How to Improve Your Web App UI in a Few Simple Steps

Design Jul 28, 2020

I'm a huge advocate for incremental design changes. Designers always want to redesign everything, but that's rarely the key to success. Let my try to make a case that even the smallest improvements matter if you do them consistently.

  • You don't need a complete redesign. Smaller changes have a massively larger ROI. Just like in home renovations, many small touchups and a few strategic investments can create massive value.
  • Small changes have better psychological effects. Instead of a monster project that sucks all your resources, shipping small improvements consistently is super fun. What's even better, your team and customers will notice.
  • Every design has shortcomings. Just like developers are continually fixing bugs and improving performance, designers shouldn't consider a design finished when it leaves their desk.

Case TrainingPeaks calendar view

I wanted to give an example of how an existing UI could be improved incrementally. I’m going to introduce tweaks to a product that I use myself. TrainingPeaks is one of the most advanced tools for triathlon, cycling and running performance analysis.

The same techniques don’t necessarily apply for your web app, but I hope you understand the principle.

This post is not intended as critique to TrainingPeaks: in fact, it's one of the best products for serious endurance athletes. It’s just a great example of how small UI changes can add up.

Here’s the TrainingPeaks calendar view, where I can track my running workouts:

TrainingPeaks calendar view recreated in Figma.

Step 1: Harmonize the colors

See how the greys and blues look dull, even a bit impure together? A cool way to fix this is saturating the greys with blue. Not only will it result in a more harmonious look, it also injects more TrainingPeaks brand into the app.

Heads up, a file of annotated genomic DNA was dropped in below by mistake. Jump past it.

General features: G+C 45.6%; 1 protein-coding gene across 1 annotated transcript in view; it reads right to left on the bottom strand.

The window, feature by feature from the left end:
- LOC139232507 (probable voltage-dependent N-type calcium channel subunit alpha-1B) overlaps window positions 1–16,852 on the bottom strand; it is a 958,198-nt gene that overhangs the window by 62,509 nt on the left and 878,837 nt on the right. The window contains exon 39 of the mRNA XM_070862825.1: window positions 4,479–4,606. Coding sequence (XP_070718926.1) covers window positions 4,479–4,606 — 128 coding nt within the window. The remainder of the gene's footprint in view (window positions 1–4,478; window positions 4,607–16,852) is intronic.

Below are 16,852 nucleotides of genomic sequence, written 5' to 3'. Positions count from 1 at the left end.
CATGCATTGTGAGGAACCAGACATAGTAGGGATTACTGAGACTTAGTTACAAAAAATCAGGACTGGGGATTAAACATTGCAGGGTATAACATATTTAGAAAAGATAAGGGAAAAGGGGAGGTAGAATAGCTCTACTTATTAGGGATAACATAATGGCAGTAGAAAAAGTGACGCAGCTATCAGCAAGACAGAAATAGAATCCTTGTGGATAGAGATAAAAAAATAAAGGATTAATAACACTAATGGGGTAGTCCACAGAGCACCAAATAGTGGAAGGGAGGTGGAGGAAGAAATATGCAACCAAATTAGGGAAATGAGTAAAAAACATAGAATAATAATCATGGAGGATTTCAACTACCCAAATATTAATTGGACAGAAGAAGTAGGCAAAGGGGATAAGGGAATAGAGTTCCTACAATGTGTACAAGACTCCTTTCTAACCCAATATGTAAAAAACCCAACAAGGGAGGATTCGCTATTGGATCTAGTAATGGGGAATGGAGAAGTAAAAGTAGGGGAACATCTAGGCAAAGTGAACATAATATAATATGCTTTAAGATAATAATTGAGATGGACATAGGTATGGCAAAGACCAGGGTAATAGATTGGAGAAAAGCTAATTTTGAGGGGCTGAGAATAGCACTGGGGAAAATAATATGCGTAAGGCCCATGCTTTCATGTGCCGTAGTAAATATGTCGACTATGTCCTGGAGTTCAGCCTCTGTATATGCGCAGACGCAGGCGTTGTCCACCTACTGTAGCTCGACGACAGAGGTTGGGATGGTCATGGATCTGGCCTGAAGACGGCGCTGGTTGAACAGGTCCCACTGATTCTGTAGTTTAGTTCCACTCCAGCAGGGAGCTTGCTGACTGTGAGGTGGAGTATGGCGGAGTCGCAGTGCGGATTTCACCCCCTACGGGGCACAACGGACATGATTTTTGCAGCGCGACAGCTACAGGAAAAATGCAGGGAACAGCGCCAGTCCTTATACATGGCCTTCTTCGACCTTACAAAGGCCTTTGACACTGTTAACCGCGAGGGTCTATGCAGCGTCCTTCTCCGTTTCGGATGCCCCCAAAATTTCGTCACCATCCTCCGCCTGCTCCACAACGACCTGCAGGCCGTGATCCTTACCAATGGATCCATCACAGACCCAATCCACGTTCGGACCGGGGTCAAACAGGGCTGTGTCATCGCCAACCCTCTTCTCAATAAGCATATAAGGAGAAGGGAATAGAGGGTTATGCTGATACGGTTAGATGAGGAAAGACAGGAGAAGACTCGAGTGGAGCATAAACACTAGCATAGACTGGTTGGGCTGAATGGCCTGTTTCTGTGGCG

Voilà!

After our paint job, every grey element on the screen is some shade of blue. I made the top right button orange to create contrast. These changes would be quick to implement with just a few lines of CSS.

Saturating the greys feels scary at first (“it’s too blue!”), but once you get used to it, the result is naturally pleasing to the eye.

Step 2: Change the font

Next, I swapped the font from Helvetica Neue to Inter. While there's nothing wrong with Helvetica, I find Inter better suited for UI design, with better legibility and features for numbers. The difference is small but noticeable. Changing the font requires almost no work, but remember to pay attention to weights, sizes and line heights, as they aren't similar across all fonts.

Step 3: Change the icons

A nice icon pack can improve your look and feel instantly. It’s like changing the door handles of your kitchen cabinets. Here I decided to go with two-tone icons.

Step 4: Clean up the navigation

This is the first step that requires new code components. We can save vertical space by consolidating the navbar and the tabs. I also added some icons, gave the buttons an outline, and rearranged the elements:

Relatively small changes result in a cleaner look and saved vertical space.

Here’s the result after steps 2–4, with some added margin on the right.

Step 4: Change emphasis to focus on important content

Finally, I made small tweaks to the hierarchy. In general, secondary and tertiary information (such as dates) should be de-emphasized, and the main content should stand out. So I started experimenting:

First, I removed most of the color and added some rounded corners and drop shadows. Now there's too little hierarchy, as the workouts don't stand out. So I continued experimenting:

Subtle borders help a little bit
A background color directs the attention but creates an unusual pattern

Now the workouts stand out better, but the pattern feels weird, as elements on top are usually brighter than the background. Instead of adding emphasis to the cards, let’s  try de-emphasizing the background:

A darker background does the trick


OK, I’m happy with this. Finally, we can add some spacing between the elements and decrease the width of the summary section.


Great, I think we’ve come far enough to illustrate the point! 🎉

Let’s pause and review what has happened this far:

  • All changes were relatively small, mostly CSS, and manageable even for a single developer to do quickly. Some of them require app-wide changes, and the workload will depend on the maintainability of your current CSS setup and components.
  • When redesigning, I felt the urge to make big changes and sneak in some new features like charts. It’s incredibly hard to resist this when you’re redesigning something. New features are always welcome, but my recommendation is to keep every change as small as possible.
  • Combined, tiny changes can turn an average user interface into something more modern.

Before and after

Leave a comment below if you have some additional ideas or feedback about this!

Kerkko Visuri

Product guy from Finland. Previously @ Wolt and BCG. I like distance running, good books and cooking.